What is quite extraordinary about Mary Quant is that it explores and examines the fashion tsunami she created in the ’60s. More importantly the book exposes a lesson in brand building and the saga of a triumvirate of players who created and systematically built a legacy and legend known as Mary Quant; the triumvirate being Mary, her husband, Alexander Plunkett Greene, and Archie McNair (best friend to both). Each one performed an integral, essential, and specific role in the creation of the brand. Mary obviously was the creative, Alexander's prowess stemmed from his social connections and wizardry at Public Relations, and Archie for his legal and unrivaled business acumen.
“Quant changed the fashion system, overturning the dominance of Paris couturiers and transforming young women just like her into the new leaders of style,” writes Tristram Hunt Director of V&A.
Most readers will only associate the designer with the mini skirt and the youth quake of that era, but Mary Quant, the designer, the business, and the brand, was so much more. She was an early groundbreaking leader of the fashion world in so many ways that have gone unnoticed and unrecognized by most fashionphiles as well fashion historians. Very few will have known just how prescient Ms. Quant was or how brilliantly savvy she was when it came to everything from models, photographers, diversity, price, and just about anything that most of us assume has only been addressed in the last decade or two.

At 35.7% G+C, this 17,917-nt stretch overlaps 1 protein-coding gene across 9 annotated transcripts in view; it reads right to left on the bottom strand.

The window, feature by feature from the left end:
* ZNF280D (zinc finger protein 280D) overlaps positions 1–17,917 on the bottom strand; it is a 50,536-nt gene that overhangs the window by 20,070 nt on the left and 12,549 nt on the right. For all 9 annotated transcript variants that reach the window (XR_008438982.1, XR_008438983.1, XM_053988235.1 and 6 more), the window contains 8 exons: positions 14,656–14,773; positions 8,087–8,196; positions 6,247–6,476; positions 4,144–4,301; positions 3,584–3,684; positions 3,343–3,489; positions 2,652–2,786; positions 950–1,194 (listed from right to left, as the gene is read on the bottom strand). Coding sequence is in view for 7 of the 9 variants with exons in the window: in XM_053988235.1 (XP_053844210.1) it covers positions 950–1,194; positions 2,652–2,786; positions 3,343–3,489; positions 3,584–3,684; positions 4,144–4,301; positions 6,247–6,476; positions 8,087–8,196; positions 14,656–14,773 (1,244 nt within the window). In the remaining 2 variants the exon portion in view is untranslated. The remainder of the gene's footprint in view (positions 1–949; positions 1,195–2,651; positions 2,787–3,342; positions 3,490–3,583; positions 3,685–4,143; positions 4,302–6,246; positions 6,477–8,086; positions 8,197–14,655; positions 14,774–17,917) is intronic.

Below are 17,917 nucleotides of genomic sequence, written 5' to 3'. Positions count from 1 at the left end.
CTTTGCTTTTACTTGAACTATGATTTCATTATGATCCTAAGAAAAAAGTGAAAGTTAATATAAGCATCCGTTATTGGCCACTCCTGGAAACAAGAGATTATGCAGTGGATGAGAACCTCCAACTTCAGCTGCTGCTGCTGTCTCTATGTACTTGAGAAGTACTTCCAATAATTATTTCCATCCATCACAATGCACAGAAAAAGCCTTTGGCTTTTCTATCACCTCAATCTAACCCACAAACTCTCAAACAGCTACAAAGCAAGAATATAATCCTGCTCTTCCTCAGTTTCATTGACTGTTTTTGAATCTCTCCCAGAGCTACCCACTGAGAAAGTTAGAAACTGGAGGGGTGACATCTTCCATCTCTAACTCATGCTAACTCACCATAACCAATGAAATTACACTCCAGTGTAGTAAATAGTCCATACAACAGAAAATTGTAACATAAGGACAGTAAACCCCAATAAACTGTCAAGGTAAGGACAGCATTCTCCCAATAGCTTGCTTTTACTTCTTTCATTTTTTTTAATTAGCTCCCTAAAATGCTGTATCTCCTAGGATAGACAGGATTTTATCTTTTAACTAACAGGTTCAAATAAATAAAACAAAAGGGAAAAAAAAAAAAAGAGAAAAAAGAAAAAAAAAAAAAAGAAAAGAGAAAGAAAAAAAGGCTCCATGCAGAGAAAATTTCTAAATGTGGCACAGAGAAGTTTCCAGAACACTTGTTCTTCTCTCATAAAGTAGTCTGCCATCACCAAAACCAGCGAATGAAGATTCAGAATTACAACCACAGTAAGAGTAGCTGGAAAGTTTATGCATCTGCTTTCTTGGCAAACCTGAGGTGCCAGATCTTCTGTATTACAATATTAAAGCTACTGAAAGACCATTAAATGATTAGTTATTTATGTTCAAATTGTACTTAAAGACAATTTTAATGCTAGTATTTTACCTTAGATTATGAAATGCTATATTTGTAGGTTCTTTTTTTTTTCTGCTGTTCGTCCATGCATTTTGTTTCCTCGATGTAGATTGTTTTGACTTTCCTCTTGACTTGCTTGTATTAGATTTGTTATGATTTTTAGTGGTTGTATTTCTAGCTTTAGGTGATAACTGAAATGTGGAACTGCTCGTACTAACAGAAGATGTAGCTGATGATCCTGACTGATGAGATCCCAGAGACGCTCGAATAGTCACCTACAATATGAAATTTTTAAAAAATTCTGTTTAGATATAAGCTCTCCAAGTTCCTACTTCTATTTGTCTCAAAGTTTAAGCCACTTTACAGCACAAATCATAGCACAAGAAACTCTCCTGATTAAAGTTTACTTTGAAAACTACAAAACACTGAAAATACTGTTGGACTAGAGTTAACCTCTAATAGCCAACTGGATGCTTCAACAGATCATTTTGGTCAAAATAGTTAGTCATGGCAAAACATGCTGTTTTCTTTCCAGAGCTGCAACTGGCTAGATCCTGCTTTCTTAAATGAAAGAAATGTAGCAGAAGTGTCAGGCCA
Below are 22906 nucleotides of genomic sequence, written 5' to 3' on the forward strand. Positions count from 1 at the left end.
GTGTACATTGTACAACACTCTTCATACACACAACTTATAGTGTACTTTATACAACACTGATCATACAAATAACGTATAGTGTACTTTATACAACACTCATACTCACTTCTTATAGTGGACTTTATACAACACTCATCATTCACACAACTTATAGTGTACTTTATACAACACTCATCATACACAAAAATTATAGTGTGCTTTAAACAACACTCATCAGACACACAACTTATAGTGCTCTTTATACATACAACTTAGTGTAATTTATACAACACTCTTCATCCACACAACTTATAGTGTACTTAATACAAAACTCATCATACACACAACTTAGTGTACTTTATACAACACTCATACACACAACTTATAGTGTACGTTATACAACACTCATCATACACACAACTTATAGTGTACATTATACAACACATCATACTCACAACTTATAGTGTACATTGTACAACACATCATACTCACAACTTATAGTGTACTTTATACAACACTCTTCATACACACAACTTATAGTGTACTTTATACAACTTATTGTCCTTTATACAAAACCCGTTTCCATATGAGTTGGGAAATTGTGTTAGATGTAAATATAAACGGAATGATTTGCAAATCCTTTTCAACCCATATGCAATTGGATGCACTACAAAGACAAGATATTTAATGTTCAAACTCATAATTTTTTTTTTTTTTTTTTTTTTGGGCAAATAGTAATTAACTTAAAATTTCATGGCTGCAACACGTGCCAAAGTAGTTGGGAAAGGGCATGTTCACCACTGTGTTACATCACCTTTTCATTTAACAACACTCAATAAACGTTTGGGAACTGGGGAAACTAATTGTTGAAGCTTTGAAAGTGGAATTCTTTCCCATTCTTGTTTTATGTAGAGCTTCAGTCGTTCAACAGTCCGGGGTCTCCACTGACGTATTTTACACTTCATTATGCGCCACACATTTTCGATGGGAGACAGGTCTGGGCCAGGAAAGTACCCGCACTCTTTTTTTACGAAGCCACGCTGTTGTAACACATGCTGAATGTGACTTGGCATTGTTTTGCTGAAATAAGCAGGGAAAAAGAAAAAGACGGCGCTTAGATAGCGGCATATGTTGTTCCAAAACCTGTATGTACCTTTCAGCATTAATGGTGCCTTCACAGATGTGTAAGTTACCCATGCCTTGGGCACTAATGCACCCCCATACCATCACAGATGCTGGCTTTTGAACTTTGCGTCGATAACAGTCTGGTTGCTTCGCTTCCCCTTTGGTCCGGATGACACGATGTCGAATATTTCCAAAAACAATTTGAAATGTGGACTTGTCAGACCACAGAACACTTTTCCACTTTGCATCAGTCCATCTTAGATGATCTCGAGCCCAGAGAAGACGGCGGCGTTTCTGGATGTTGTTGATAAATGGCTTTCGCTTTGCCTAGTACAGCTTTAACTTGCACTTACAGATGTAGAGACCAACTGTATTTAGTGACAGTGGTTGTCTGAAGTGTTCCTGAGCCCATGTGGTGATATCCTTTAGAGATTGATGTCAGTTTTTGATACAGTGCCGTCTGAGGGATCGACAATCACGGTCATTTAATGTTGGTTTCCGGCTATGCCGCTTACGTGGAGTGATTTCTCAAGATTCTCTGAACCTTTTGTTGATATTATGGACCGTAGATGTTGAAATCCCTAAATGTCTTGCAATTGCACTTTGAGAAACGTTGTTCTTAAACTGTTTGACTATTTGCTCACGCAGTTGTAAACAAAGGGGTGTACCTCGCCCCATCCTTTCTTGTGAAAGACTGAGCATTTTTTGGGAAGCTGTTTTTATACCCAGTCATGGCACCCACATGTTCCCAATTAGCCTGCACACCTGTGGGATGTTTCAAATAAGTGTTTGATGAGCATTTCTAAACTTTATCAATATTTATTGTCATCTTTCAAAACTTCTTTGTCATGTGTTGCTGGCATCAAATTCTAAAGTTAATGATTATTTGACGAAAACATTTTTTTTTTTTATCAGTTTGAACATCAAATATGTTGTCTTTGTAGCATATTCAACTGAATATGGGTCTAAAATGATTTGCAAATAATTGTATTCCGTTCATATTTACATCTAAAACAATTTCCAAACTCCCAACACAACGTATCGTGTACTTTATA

“Mary Quant created something much bigger than a brand. She created a movement. A movement of freedom, confidence fun and optimism. A movement of hope and liberation,” writes Kevin Roberts, former Quant employee and later Chairman and CEO of Saatchi & Saatchi.
Without a doubt, Mary Quant is a must read for multiple reasons, but what is essential is not to be dismissive of her deceptively simple style. Many of the images you see might cause you to think “well what’s so great about that?” But here is where context becomes crucial in evaluating her almost radical mindset and foresight as a designer and business woman. Another point to keep in mind is that this book serves as a catalog for the Mary Quant exhibit, which is presently running at the V&A and ends in March of 2020, hence there is much more detail than the usual fashion tome.
This seasoned fashion reader was totally absorbed and constantly amazed by the sixth sense of the designer as well as those who she employed and partnered with; if anything this is an inspiring true life fashion fairy tale.